The sleepy polar bear was, for the most part, excited for the wacky (but not too wacky) food items, while I was most keen on the Sky Ride.
Admittedly, I was rather anxious: my digestive system had not been faring well, and I was less than excited to stimulate any unpleasant repercussions in the presence of hot, sweaty masses and lineups for dingy public bathrooms. A proper lunch was proposed in the west side of the GTA prior to departing.
The restaurant appeared to be led by an operational manager, passionate to deliver quality food inspired by a Vietnamese upbringing, and a commercial manager with entrepreneurial drive and honed business tactics. My budding inquiries would be answered by the former, who not only elaborated on the slightly spicy properties of the satay-slathered Yum's Special (No. 13) but also reassured that all banh mis were served without spice, and heat was only added where requested (thank goodness!!).
I pointed in favour of the Vietnamese Classic Banh Mi (No. 12), while the sleepy polar bear opted for the Beef Stew Banh Mi (No. 03). At the time of order placement, it was declared that all banh mi ingredients were prepared in-house, from the baguettes to the cold cuts, and that nearly all sandwich varieties included pâté, an element that is often included in exceptionally stingy amounts.
The Vietnamese Classic consisted of cold cuts (with ridiculously tough edges), an abundance of pâté, cilantro, thinly sliced cucumber, and julienned carrots. Personally, I could have used more pickling and more cucumbers. The cilantro was not as fresh as Nguyet Minh either. That said, the baguette was uniformly browned and not crackly/crumbly (read: could be consumed with dignity) like the longstanding establishments within Mississauga Chinese Centre. Its edges were on the dry side, albeit crunchy. Despite plentiful, the pâté was not very flavourful.
The meal was surprisingly economic given the efforts invested into furnishing the interior. Moreover, it filled the void for banh mi on the west side of the city.
Alas, the lid was so sticky that the tissues merely stuck. What a sight to behold.
I attempted to detach the tissues from the lid and press them in again, only to have the wad unroll and land on the floor. Frustrated and disgusted, I proceeded to remove my sanitizer bottle from its small Ziploc for use as a makeshift glove. Shielding my hand with the Ziploc, I picked up the tissues one last time, pushed open the lid with my foot, and angrily shoved the wad - and Ziploc - into the garbage. Phew. Only a few pairs of eyes had witnessed the struggle.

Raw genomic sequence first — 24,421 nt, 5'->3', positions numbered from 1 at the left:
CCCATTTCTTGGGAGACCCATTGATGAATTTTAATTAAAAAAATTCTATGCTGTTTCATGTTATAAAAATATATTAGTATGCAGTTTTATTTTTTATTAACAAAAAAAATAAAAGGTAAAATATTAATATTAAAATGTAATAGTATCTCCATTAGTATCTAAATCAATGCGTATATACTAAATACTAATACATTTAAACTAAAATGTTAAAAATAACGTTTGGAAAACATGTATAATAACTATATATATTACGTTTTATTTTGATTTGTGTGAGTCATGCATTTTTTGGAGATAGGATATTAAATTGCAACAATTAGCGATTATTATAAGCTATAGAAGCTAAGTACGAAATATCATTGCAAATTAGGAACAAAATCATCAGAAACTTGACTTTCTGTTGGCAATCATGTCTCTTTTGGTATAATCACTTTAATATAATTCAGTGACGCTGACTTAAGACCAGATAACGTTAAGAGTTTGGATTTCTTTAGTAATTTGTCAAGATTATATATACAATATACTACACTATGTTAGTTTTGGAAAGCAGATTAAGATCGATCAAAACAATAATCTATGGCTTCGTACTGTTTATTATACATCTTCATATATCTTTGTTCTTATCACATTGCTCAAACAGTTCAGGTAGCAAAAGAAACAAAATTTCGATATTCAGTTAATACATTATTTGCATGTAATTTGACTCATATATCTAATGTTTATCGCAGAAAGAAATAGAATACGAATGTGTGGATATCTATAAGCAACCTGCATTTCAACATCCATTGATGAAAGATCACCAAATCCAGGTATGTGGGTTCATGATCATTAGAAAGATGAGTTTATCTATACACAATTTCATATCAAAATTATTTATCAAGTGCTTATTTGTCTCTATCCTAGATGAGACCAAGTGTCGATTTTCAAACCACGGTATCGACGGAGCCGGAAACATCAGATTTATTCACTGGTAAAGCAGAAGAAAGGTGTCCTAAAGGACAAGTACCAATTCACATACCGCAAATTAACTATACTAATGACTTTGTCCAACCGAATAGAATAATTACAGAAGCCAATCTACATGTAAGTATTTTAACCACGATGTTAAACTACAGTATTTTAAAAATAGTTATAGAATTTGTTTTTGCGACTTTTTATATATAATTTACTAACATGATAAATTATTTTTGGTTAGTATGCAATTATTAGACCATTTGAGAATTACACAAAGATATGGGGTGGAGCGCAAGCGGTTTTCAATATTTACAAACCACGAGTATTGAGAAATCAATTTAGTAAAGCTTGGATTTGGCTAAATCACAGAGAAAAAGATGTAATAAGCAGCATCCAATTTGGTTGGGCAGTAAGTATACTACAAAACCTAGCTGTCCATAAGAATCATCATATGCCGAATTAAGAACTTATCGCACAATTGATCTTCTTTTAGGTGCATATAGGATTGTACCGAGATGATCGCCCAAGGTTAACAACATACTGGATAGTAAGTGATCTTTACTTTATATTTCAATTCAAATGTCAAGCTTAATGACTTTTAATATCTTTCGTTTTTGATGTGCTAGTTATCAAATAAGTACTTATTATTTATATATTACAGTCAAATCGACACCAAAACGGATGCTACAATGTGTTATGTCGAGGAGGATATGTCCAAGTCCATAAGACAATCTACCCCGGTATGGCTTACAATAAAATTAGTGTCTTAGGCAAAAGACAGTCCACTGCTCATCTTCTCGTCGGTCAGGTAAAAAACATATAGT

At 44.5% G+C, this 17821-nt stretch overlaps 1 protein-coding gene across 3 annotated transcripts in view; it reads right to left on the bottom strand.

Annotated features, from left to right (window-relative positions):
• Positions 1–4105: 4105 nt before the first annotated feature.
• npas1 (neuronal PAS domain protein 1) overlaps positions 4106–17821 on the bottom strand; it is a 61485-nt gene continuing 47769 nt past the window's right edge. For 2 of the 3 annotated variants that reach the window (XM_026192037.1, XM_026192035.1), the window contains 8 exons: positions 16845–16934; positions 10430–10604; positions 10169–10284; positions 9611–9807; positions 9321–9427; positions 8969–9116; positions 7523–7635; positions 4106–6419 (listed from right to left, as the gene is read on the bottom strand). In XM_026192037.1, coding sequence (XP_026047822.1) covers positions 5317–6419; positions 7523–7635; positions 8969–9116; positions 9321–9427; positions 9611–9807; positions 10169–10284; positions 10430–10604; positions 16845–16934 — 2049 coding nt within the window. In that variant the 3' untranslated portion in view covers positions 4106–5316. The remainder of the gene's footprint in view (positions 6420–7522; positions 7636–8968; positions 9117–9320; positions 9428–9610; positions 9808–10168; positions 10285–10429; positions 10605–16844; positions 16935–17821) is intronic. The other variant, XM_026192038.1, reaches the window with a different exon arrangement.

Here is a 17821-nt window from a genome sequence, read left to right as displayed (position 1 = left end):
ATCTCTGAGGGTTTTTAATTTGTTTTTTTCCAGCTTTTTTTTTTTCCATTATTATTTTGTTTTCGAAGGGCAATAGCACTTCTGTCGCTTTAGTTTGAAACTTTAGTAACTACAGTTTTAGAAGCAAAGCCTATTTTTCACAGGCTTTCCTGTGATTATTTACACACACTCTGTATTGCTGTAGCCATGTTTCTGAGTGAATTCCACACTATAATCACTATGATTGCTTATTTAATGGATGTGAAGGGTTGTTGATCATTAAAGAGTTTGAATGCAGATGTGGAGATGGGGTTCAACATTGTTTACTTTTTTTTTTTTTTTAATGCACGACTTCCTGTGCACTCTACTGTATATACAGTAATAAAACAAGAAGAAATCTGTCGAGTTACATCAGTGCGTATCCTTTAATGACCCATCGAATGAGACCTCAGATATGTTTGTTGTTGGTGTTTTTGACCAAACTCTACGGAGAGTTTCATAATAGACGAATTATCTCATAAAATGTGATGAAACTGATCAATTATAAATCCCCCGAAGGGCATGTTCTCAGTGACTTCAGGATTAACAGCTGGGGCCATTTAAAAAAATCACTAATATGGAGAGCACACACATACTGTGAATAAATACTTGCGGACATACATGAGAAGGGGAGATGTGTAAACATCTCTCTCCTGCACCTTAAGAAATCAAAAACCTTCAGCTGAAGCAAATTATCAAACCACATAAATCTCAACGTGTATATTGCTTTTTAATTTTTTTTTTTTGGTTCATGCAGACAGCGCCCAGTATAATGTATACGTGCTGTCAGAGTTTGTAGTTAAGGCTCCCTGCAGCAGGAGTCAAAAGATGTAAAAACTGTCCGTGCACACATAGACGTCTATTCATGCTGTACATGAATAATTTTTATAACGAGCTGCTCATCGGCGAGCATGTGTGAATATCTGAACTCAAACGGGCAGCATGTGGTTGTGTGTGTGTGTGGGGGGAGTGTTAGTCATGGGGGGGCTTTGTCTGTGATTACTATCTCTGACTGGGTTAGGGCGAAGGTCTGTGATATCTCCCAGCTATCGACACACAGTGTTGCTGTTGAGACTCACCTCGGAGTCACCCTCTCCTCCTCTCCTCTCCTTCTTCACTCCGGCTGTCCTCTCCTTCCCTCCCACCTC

"Are you lining up for this?" I asked, pointing to the stall.
"Yeah." One of them responded with shifty eyes and a dose of avoidance.
"Okay." we acknowledged their sudden intent and proceeded to line up beside them.
"They look confused." called out one of the girls with overdone lash extensions.
"Yeah, so are we." I retorted, loud enough for the cowards before us to hear.
"You don't have to lie." the other girl piped up.
"We're not lying!" This time, the sleepy polar bear responded.
Suppressing the fury within, I turned my back on them and didn't budge. The possibility of allowing them to order first crossed my mind briefly, if there were so particular, though that would also be grounds for those behind them to demand the same treatment. We stood our ground, and they did not pursue the issue further. Really, it was just corn dogs and lemonade - how trivial could line ups be?
Within the corndog was a small portion of stringy cheese; it was declared to be mozzarella, though its bland profile nearly implied otherwise.
Served on the typical corn dog skewer, the ten-dollar carnival treat was particularly difficult to consume without the layers separating from one another, and off the skewer entirely. The two-dollar increment wasn't too extravagant.
"I don't think I can eat another pickle for a while." announced the eater.
During this time, different members of the party took turns in the queue. One disappeared momentarily for water bottle refills before finding us at our new position. The sleepy polar bear and I dashed towards to Enercare Centre in search of indoor plumbing, struggling to weave our way through sloth-like packs and frustratingly aggressive stroller-handlers. The shins suffered several jabs before we finally made our way to the life-sized garden gnome exhibit at the entrance.
As I rapidly assembled my camera setup, cautionary announcements blared overhead:
- "The Sky Ride only goes in one direction!"
- "Do not bounce or jump on the ride!"
- "Do not stick your body out from the ride!"
"The Sky Ride doesn't stop!"
Much like a ski lift, one would require to ready themselves for the ride, or risk being subject to falls and hits on the head.
Although the jam was too sweet for standalone consumption, it paired well with both the fries and the brisket. The peanut butter was an innovative addition, with its creaminess growing more satiating with each successive bite. It was a pleasant, unexpected addition, but could likely be incorporated in moderation for the optimal flavour profile. The waffle fries, though scanty in portion, were easily better than than likes of McDonald's attempt.
The speedwalking continued until the AMD exhibit.
Much to our dismay, the train was already packed from Union. Following the release of concertgoers, late Blue Jays celebrators, and late Fan Expo crowds, we stood for the entirety of the ride back, enduring the crippling sensations in the back and lower limbs until finally finding seating in the car once again.